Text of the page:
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A comprehensive introduction to cybercrime with links to resources
In today's world, people must keep up with technology in order to conduct their daily routines. They are required to adapt daily to new knowledge and exciting discoveries that are constantly changing the way they live and do business. Today, everything from saying hello to a friend down the street to videoconferencing with someone around the world can be done electronically, from home.
Technological advances now allow people to carry out the most mundane of tasks, such as ordering groceries from the store, to the most complex activities, such as performing complicated surgery, all from a separate, remote location: a computer connected to the Internet.
Since its beginnings in the 1990s, the Internet has grown into a vast electronic network that now spans the entire globe, and it will only continue to grow. Because people use the Internet in their everyday lives, they rely on it for a safe and accurate exchange of information.
Constantly, personal data such as Social Security numbers, credit card numbers, and passwords are traveling through wires, and also through the air, from one computer to another. With security measures in place to protect this sort of information online, most people feel safe on the Internet and trust that their personal information will remain confidential. But, unfortunately, criminals have also adapted to advancements in technology and, these days, people are becoming victims of crimes committed over the Internet.
For years, criminals have been using discarded credit card receipts, bank statements, tax notices, and other bills (often found in the trash) to gain the personal information necessary to assume another person's identity. However, on today's electronic playing field, these criminals have used technology to devise cunning new methods of theft in the form of cyber crimes. Now, computer hacking and email scams known as phishing are included among the risks of sharing information online.
Computer hackers are able to enter areas of the Internet where they are prohibited and hack in to another computer network. Once they are inside a computer's network, they are able to view documents, files, and confidential data and use it for their own personal gain. Phishing, on the other hand, is a method in which people are duped into providing their own personal data to a thief who is posing as a legitimate business or agency. Both of these cyber crimes have been steadily on the rise in recent years. In fact, according to the Wall Street Journal, there were more than 9.9 million cases of identity theft last year in the United States.
One example of the growing computer hacking problem in which personal information was stolen emerged in February, 2005 when an information broker, ChoicePoint Inc., announced that an identity theft ring had hacked into its database and gained access to hundreds of thousands of personal documents. Some of the information that was stolen included full names, Social Security numbers, home addresses, and credit reports.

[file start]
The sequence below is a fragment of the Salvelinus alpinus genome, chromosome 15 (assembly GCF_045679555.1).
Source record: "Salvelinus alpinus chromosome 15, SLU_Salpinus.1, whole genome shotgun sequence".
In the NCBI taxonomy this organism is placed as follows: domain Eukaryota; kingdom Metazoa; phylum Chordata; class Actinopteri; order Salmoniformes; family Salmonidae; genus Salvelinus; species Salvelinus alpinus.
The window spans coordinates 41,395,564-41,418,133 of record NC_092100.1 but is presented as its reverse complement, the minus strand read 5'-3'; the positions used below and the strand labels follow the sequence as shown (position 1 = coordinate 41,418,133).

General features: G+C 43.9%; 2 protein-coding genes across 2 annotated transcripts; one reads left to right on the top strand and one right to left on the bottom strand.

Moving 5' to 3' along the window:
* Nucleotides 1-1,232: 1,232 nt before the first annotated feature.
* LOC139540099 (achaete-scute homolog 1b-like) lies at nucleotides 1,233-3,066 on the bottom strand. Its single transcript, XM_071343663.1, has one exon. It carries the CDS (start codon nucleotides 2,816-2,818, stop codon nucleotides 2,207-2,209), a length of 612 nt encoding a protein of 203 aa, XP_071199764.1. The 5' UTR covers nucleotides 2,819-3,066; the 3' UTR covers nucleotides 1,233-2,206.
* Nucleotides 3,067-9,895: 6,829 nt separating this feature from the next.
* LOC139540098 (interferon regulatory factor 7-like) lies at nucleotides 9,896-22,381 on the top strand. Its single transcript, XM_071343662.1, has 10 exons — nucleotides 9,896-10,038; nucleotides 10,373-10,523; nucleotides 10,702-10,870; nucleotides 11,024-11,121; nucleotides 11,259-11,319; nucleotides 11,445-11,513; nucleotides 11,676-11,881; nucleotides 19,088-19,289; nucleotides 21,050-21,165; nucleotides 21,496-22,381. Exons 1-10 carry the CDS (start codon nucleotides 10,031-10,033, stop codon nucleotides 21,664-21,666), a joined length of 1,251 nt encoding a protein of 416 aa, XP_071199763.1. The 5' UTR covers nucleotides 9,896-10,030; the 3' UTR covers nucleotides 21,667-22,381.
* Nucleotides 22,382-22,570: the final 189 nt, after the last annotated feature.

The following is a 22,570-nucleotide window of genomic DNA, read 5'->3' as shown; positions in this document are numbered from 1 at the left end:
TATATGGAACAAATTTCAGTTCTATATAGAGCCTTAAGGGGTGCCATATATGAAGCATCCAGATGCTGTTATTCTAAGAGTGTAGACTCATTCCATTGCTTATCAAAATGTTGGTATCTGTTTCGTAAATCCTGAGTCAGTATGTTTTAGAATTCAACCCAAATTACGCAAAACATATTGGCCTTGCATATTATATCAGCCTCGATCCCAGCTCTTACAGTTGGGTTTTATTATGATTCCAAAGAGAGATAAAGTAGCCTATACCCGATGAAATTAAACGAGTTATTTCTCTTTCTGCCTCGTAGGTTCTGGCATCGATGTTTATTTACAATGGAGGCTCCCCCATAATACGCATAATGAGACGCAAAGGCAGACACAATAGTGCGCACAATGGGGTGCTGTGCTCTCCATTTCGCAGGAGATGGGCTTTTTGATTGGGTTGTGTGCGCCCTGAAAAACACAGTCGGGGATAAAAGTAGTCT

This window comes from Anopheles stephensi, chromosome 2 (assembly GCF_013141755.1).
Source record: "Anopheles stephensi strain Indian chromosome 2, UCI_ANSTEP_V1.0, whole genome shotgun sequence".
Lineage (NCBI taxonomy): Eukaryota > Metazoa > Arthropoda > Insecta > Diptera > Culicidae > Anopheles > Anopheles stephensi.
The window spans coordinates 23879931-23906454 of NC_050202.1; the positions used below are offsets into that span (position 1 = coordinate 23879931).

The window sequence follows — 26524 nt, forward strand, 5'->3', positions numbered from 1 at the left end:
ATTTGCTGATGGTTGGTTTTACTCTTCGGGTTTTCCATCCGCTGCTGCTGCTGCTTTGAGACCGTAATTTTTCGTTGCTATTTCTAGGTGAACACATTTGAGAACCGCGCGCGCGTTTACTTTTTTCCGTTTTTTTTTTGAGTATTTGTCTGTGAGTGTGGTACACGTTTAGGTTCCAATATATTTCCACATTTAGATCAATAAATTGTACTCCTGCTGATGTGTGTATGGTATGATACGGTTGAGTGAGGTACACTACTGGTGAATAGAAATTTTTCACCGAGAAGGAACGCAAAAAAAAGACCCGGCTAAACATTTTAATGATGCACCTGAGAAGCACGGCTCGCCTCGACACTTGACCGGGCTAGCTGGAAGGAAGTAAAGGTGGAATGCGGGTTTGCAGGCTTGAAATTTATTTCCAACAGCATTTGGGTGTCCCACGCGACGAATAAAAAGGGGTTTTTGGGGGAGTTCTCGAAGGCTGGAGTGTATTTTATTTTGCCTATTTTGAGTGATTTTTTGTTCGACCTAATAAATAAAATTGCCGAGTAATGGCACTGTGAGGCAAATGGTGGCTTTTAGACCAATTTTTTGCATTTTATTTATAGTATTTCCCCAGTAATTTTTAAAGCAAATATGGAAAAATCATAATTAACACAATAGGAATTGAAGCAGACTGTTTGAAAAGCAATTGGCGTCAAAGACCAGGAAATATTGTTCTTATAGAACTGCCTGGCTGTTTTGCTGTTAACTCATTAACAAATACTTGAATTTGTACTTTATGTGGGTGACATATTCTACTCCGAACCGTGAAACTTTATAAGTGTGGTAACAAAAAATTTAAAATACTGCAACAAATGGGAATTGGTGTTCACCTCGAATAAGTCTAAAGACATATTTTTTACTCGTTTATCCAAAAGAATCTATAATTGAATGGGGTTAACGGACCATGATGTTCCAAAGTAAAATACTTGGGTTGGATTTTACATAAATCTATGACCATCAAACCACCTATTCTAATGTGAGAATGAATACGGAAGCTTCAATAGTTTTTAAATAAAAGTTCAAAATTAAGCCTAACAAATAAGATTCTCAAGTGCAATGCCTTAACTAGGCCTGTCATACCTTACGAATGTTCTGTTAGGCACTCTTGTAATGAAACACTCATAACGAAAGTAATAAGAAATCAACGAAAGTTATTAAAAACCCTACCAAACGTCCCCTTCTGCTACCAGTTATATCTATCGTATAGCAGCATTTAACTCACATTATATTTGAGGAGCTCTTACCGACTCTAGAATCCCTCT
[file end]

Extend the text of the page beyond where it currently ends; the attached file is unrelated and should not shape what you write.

Many other large corporations such as T-Mobile USA were also recently hacked, and had their clients' information stolen. Even superstar Paris Hilton could not escape the threat of identity theft as her personal photos, text messages, and phone numbers in her personal directory were stolen by a hacker and spread across the Internet. The U.S. Senate will soon hold hearings to determine whether these corporations and information brokers require more extensive regulation.
Phishing is currently on the rise around the world as well. Phising works because scammers are able to construct bogus emails, pop-up ads, and even websites that appear to be from legitimate businesses or agencies. They inspire a false sense of trust, then send out emails asking for personal and financial data so they can steal identities.
Some phishing emails may even install software on your computer that could be used to redirect your computer to bogus websites. Be extremely cautious of whom you trust with personal information on the Internet. You should know that legitimate businesses will never ask you to provide nor confirm any personal information through an email or pop-up message.
The Internet can be a powerful tool, and the convenience it offers to manage business and recreation is invaluable. But theft and fraud are damaging the positive reputation of the Internet as a medium for business. Consumers are losing confidence in their own safety on the Internet, and fewer people are making purchases online these days.
However, there are steps that you can take to decrease your chances of becoming a victim, and to help catch cyber-criminals at work:
By taking these steps, you can greatly reduce your chance of having your identity stolen, and help to combat this growing problem. If you are careful not to reveal personal information online, and help to make others aware of the risks, you will be playing a part in making the Internet a safer place for all of us to communicate and conduct business.
For more information on phishing and identity theft visit the Anti-Phishing Work Group.